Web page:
I'm a gay actor, director, gaymer.
This entry was posted in Dealing with Family, Dreams, From the Heart, Misogyny, Sexuality and Gender, Thoughts on Religion and tagged , , , , , . Bookmark the permalink.

19 Responses to The reason I despise fundamental Christianity, as revealed to me in a dream

  1. ramblingtart says:

    I’m truly, deeply sorry for the pain and rejection you have felt from your family and church. I’ve felt the same, not because I’m gay, but because I’m a woman. Wishing you much healing, courage and strength as you build your loved and loving little spot in this world. 🙂

  2. Friend says:

    Sean, I think you might really appreciate this book. I believe though it may hurt, it also may heal some of these wounds. Hope you find it as interesting as I have.

    http://www.amazon.com/Washed-Waiting-Reflections-Faithfulness-Homosexuality/dp/0310330033/ref=sr_1_1?ie=UTF8&qid=1377565806&sr=8-1&keywords=washed+and+waiting

      • Friend says:

        Thank you for being so quick to judge my intentions.

      • kbrightbill says:

        That’s what you got from this? Me judging your intentions? The reality is that LGBT people who grew up in the church have been told time and again to read Wesley Hill, and those posts are an attempt to explain why that’s a singularly unhelpful suggestion.

      • Friend says:

        In the links to the articles you posted the author expressed frustration that Christians don’t talk directly to their gay friends.
        This is why. When we do, we’re met with venom and frustration when all we’re trying to do is help.
        If you would rather us keep our opinions to ourselves, then fine. But you can’t have it both ways. There is too much pain in the world already for more hurtful, ranting words in those articles. Where is the forgiveness and understanding?
        And I would also like to point out, that while I understand your reaction to defend Sean as your friend, this initial post was not written toward you or to make you angry, but it was written to him out of love for him as a fellow hurting Christian who is also struggling, like myself, coming out of fundamental Christianity and questioning much of what we were taught to believe.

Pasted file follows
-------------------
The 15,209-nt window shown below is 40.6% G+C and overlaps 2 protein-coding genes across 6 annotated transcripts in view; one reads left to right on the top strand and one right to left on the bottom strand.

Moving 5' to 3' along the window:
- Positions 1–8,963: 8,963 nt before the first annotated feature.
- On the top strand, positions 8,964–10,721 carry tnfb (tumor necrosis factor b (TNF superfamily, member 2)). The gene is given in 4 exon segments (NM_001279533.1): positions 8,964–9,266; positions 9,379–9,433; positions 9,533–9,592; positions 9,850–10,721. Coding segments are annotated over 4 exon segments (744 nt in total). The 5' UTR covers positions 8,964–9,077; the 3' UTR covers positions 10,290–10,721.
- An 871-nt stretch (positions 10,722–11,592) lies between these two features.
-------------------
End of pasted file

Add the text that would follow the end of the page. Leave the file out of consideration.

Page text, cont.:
• kbrightbill says:

        But see, when someone is hurting because of their experiences in fundamentalism, a book that tells them that the best, most godly thing they can hope for is a life of constant struggle and aloneness isn’t comforting. What you’re saying by recommending the book is that you think Sean should break off his relationship and spend the rest of his life alone. That’s not helpful.

    • Friend says:

      Based on your generalized comments, I find myself wondering if you have read this book or merely read reviews on it – or, if you did, how open-or-closed minded you were to it.

      Also, if you read my first comment, you will notice I never *told* Sean to do anything. I respect Sean. He is a grown man, able to think and judge for himself and make his own decisions. He can read the book or choose not to. He can read it, and choose to ignore it. There was nothing overly-spiritual, judgmental, or parental about my comment. I never told Sean anything by recommending the book – please, do go back and read the first post! Read my words, not what you *think* I am saying. What I actually said was, ” I think you might really appreciate this book. I believe though it may hurt, it also may heal some of these wounds. Hope you find it as interesting as I have.”